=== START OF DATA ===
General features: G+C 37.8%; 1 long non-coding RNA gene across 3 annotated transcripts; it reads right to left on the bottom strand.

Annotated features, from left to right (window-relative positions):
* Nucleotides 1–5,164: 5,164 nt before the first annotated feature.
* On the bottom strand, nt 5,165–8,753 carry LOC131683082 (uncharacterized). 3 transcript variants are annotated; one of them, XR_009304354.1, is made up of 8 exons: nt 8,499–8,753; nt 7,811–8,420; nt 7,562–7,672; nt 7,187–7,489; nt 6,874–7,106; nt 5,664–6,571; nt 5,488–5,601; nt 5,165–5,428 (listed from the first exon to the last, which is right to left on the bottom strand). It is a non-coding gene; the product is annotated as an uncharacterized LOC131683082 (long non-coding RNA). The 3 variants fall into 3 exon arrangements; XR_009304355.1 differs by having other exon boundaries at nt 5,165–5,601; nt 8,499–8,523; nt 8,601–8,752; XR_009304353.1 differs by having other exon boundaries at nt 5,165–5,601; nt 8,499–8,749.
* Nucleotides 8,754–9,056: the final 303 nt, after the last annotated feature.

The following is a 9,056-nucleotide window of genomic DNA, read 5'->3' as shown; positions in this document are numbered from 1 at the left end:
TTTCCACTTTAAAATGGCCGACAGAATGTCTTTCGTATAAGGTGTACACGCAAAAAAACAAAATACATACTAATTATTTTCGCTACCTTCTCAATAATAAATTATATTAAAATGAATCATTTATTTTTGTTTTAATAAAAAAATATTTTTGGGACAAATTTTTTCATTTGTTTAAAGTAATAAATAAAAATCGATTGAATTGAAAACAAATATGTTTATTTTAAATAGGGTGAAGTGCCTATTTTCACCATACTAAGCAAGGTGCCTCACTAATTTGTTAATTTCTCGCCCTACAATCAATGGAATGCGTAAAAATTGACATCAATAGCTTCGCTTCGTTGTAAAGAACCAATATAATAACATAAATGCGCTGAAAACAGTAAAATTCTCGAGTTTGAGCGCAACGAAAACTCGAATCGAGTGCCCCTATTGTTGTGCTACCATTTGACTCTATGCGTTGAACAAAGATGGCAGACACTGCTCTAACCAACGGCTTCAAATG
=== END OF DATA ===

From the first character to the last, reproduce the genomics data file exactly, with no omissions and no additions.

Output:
General features: G+C 37.8%; 1 long non-coding RNA gene across 3 annotated transcripts; it reads right to left on the bottom strand.

Annotated features, from left to right (window-relative positions):
* Nucleotides 1–5,164: 5,164 nt before the first annotated feature.
* On the bottom strand, nt 5,165–8,753 carry LOC131683082 (uncharacterized). 3 transcript variants are annotated; one of them, XR_009304354.1, is made up of 8 exons: nt 8,499–8,753; nt 7,811–8,420; nt 7,562–7,672; nt 7,187–7,489; nt 6,874–7,106; nt 5,664–6,571; nt 5,488–5,601; nt 5,165–5,428 (listed from the first exon to the last, which is right to left on the bottom strand). It is a non-coding gene; the product is annotated as an uncharacterized LOC131683082 (long non-coding RNA). The 3 variants fall into 3 exon arrangements; XR_009304355.1 differs by having other exon boundaries at nt 5,165–5,601; nt 8,499–8,523; nt 8,601–8,752; XR_009304353.1 differs by having other exon boundaries at nt 5,165–5,601; nt 8,499–8,749.
* Nucleotides 8,754–9,056: the final 303 nt, after the last annotated feature.

The following is a 9,056-nucleotide window of genomic DNA, read 5'->3' as shown; positions in this document are numbered from 1 at the left end:
TTTCCACTTTAAAATGGCCGACAGAATGTCTTTCGTATAAGGTGTACACGCAAAAAAACAAAATACATACTAATTATTTTCGCTACCTTCTCAATAATAAATTATATTAAAATGAATCATTTATTTTTGTTTTAATAAAAAAATATTTTTGGGACAAATTTTTTCATTTGTTTAAAGTAATAAATAAAAATCGATTGAATTGAAAACAAATATGTTTATTTTAAATAGGGTGAAGTGCCTATTTTCACCATACTAAGCAAGGTGCCTCACTAATTTGTTAATTTCTCGCCCTACAATCAATGGAATGCGTAAAAATTGACATCAATAGCTTCGCTTCGTTGTAAAGAACCAATATAATAACATAAATGCGCTGAAAACAGTAAAATTCTCGAGTTTGAGCGCAACGAAAACTCGAATCGAGTGCCCCTATTGTTGTGCTACCATTTGACTCTATGCGTTGAACAAAGATGGCAGACACTGCTCTAACCAACGGCTTCAAATG